It's a different experience than Finnegan's Wake
(not that I've given F.W. more than an occasional glance). The Agamemnon
does have some coherence at the sentence level, so it's not a matter of discerning patterns out of long fragments of language. But the Agamemnon is
difficult. As J.S. Bartholomew notes, Aeschylus takes extreme liberties with syntax and uses lots of obscure words--and these are fertile grounds for textual corruption. It's generally thought that corruption began early in the history of the text, and subsequent efforts of ancient and Byzantine scholars to bring order into chaos probably did more harm than good. This is not a text that you can read continuously: nearly every sentence is struggle. You can take some consolation in the fact that you won't be alone in your strenuous efforts to make sense out of the text--the density of modern commentaries such as Denniston-Page and above all Fraenkel, and their frequent disagreements, demonstrate that those who have spent their lives studying ancient Greek and have risen to the highest ranks of scholarship have nearly as much difficulty explaining the text as you will.
Loeb edition by Sommerstein is good, and you can use the translation to help you along. (Be sure and get the new Loeb, though.) But you'll also want to equip yourself with at least one commentary if you want to really engage with the text, because you will need a lot of background information you won't find in the text itself. Denniston-Page is older but still serviceable, and you may be able to find less expensive used copies; a newer commentary by Raeburn and Thomas aimed at a somewhat less advanced level might be more helpful to you. The Loeb text doesn't have an extensive critical apparatus--you can find that in the Oxford Classical Test edition by Page or the Teubner by West (in Latin), although the commentaries mentioned above have a critical apparatus reproduced from the OCTs, if you're interested in that--but the commentaries discuss textual issues in English, anyway.http://www.amazon.com/Aeschylus-Agamemnon-Greek-Introduction-Commentary/dp/0198721307/ref=sr_1_3?ie=UTF8&qid=1376146509&sr=8-3&keywords=agamemnon+denniston+pagehttp://www.amazon.com/The-Agamemnon-Aeschylus-Commentary-Students/dp/0199595615/ref=sr_1_8?ie=UTF8&qid=1376145963&sr=8-8&keywords=agamemnon+greek+text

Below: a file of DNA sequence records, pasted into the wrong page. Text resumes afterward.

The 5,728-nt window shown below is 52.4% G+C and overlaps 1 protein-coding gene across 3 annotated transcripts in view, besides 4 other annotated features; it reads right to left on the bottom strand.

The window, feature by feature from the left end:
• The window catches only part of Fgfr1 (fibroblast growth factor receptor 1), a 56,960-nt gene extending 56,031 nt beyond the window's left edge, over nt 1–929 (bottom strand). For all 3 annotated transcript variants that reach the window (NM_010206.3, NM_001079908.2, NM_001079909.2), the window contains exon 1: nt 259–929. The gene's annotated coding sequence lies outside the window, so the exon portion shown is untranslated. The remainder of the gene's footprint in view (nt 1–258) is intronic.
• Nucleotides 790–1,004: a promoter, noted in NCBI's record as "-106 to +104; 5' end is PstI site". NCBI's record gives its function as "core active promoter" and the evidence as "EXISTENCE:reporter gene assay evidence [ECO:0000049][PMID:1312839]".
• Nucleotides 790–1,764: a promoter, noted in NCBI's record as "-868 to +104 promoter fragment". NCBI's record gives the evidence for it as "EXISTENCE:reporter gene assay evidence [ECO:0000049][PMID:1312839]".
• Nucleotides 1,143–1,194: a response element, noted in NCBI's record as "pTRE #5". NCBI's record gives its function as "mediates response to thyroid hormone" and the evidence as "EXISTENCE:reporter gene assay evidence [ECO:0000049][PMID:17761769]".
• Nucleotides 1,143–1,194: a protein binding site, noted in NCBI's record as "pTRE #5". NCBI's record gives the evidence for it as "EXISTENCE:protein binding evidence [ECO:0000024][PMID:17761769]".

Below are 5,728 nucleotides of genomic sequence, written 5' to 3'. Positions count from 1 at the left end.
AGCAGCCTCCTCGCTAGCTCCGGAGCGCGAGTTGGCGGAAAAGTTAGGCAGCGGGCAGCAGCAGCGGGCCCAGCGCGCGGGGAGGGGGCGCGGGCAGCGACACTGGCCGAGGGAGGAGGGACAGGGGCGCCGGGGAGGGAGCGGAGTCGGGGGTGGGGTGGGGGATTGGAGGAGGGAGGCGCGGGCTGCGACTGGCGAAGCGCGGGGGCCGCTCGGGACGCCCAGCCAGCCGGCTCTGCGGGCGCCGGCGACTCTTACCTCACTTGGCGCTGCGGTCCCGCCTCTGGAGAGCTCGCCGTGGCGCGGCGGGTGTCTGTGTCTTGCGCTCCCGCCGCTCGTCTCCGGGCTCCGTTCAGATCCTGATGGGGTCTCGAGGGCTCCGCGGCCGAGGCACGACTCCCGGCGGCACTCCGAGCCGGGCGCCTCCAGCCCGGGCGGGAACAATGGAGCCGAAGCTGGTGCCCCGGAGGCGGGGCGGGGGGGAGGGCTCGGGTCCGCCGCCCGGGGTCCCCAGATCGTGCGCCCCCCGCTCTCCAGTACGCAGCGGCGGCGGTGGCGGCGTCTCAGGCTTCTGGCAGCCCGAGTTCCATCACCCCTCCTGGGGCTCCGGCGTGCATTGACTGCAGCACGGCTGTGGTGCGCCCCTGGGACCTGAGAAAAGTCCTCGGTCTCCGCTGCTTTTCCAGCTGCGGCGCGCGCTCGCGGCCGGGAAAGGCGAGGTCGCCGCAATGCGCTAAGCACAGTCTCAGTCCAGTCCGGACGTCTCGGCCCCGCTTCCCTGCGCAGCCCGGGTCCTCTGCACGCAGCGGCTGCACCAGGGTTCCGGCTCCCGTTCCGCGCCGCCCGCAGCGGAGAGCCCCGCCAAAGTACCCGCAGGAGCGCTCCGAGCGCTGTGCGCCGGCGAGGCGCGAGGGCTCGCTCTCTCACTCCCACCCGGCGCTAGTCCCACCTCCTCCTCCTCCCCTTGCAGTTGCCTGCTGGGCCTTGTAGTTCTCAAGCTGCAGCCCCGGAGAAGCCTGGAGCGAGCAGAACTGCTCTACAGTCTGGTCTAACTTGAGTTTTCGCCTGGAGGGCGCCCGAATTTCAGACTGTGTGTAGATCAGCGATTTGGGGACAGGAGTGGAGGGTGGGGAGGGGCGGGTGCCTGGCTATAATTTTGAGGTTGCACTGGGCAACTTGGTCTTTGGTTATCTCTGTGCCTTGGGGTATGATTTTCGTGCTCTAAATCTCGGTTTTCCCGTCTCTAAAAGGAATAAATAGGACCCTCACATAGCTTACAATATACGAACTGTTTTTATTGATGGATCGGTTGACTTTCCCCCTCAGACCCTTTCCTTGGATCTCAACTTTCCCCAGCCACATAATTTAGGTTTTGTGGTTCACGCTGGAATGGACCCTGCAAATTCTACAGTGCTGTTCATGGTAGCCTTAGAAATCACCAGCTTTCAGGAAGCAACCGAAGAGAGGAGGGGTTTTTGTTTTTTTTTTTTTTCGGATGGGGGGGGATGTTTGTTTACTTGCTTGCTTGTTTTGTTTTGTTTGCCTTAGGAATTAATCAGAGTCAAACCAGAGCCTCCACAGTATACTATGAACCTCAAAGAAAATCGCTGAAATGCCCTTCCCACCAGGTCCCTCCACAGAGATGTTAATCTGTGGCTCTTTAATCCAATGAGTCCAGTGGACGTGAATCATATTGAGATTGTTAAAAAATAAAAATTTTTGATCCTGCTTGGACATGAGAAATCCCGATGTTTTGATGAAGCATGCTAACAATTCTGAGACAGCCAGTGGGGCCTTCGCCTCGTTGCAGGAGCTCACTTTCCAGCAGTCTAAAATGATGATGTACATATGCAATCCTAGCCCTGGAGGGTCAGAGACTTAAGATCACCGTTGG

If you're interested in reading more broadly in tragedy, my experience is that the progression in order of increasing difficulty is exactly the reverse of the generational progression: Euripides is easier than Sophocles is easier than Aeschylus, so you might want to start with the Medea
or the Bacchae
, for which good commentaries are available. Again, be sure to get the new
Loebs of these (and, wherever possible, other) authors.